Given the presence of an alternative relationship between the involvement matrix (i.e., cognitive complexity) and actual response involvement, the generation of alternative measures is dictated. In order to build a strong case for response involvement as measured, a multitrait-multimethod investigation would be very useful.

In general, the Rothschild and Houston paper is a very important step in the necessary direction of clarifying the conceptual basis of the involvement construct. They delineate three forms of involvement. Other classification schemes are also possible. For example, various authors have discussed the following kinds of involvement:

Media (McLuhan, 1964)

Product class (Robertson, 1976)

Brand (Jacoby & Kyner, 1973)

Advertising-specific (Krugman, 1965)

Advertising-general (Bauer & Greyser, 1968)

Decision-making (Lutz, 1979b)

Message (Lutz, 1979a)

This is undoubtedly only a partial list. There is clearly a continuing need for a thorough conceptualization of the involvement construct, and the Rothschild and Houston paper represents a good first step in that direction.


The collection of papers reviewed here spanned the three general situation types outlined by Hansen (1972)--communication, purchase, and consumption. All three of these situation types are important in their own right, and the papers reviewed here have offered unique insights into the various possible situational effects, albeit to different degrees.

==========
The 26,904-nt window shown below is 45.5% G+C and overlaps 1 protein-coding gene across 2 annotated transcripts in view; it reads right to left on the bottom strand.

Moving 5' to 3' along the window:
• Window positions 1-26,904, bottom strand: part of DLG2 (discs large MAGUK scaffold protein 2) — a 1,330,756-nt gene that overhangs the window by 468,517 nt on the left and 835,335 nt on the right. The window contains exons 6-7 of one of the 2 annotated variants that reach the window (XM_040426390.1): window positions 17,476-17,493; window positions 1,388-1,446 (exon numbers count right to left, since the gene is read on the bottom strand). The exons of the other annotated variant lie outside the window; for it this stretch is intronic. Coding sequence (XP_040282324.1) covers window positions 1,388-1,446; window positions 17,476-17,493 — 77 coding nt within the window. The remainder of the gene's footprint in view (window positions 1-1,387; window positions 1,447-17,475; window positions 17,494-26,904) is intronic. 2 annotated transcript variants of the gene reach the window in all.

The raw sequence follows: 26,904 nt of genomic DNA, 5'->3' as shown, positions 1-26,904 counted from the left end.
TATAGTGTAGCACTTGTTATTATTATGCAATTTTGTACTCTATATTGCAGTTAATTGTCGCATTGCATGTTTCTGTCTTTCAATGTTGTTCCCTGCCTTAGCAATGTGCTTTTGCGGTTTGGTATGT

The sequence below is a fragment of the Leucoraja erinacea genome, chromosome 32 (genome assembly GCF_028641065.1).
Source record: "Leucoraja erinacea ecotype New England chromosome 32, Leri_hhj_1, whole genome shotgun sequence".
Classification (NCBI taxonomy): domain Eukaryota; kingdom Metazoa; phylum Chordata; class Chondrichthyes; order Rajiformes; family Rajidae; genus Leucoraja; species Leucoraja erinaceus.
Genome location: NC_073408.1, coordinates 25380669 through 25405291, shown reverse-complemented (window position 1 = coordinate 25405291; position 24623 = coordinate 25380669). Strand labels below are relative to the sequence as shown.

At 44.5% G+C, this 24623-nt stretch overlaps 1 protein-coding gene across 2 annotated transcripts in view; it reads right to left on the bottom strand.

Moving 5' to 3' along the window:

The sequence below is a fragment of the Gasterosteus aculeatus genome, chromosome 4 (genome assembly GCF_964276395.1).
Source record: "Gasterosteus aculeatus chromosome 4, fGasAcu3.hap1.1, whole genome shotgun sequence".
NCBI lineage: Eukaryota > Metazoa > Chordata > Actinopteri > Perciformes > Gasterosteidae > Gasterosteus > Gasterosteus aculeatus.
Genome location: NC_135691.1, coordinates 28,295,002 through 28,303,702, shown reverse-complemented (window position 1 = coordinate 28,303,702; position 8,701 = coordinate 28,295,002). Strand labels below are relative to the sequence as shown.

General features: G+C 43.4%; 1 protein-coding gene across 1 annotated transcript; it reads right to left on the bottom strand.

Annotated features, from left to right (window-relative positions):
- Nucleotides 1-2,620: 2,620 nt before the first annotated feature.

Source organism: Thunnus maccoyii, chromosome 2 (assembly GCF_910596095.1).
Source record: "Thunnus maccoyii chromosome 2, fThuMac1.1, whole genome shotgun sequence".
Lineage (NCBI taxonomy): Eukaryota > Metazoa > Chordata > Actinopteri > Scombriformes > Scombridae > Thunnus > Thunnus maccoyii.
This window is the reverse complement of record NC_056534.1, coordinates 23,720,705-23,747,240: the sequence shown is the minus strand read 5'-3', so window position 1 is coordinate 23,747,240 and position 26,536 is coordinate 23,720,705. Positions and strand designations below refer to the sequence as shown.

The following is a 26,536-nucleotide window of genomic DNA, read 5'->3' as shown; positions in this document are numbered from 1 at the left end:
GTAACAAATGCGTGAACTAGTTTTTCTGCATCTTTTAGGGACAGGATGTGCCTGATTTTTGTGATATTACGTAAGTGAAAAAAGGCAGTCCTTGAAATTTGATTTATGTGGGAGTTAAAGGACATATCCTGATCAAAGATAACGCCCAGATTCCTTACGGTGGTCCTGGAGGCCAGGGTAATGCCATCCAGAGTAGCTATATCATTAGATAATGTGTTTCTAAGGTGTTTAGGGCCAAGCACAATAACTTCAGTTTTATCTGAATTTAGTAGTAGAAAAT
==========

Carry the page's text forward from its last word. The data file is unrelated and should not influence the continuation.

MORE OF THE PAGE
Of the three situation types, communication situations have been perhaps the most intensively studied in marketing to date. Virtually any study of promotional effects on consumer behavior can be brought to bear on the study of communication situations. Consumption situations (or at least anticipated consumption situations) have received most of the recent attention in the situational domain per se. Consumption situations are perhaps the most fundamental from the perspective of building situational effects into a more general theory of consumer decision-making. Purchase situations are the least investigated, due to the obstacles encountered in studying consumer behavior at the actual point of purchase. Nevertheless, the study of purchase situations is of obvious interest to retailers and conceivably to marketers in general, The ultimate interest in situational factors lies in their impact on consumer decision-making; therefore, to the extent that decisions are made at the point of purchase, then the purchase situation takes an increased significance.


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Richard J. Lutz, The University of Iowa


NA - Advances in Consumer Research Volume 07 | 1980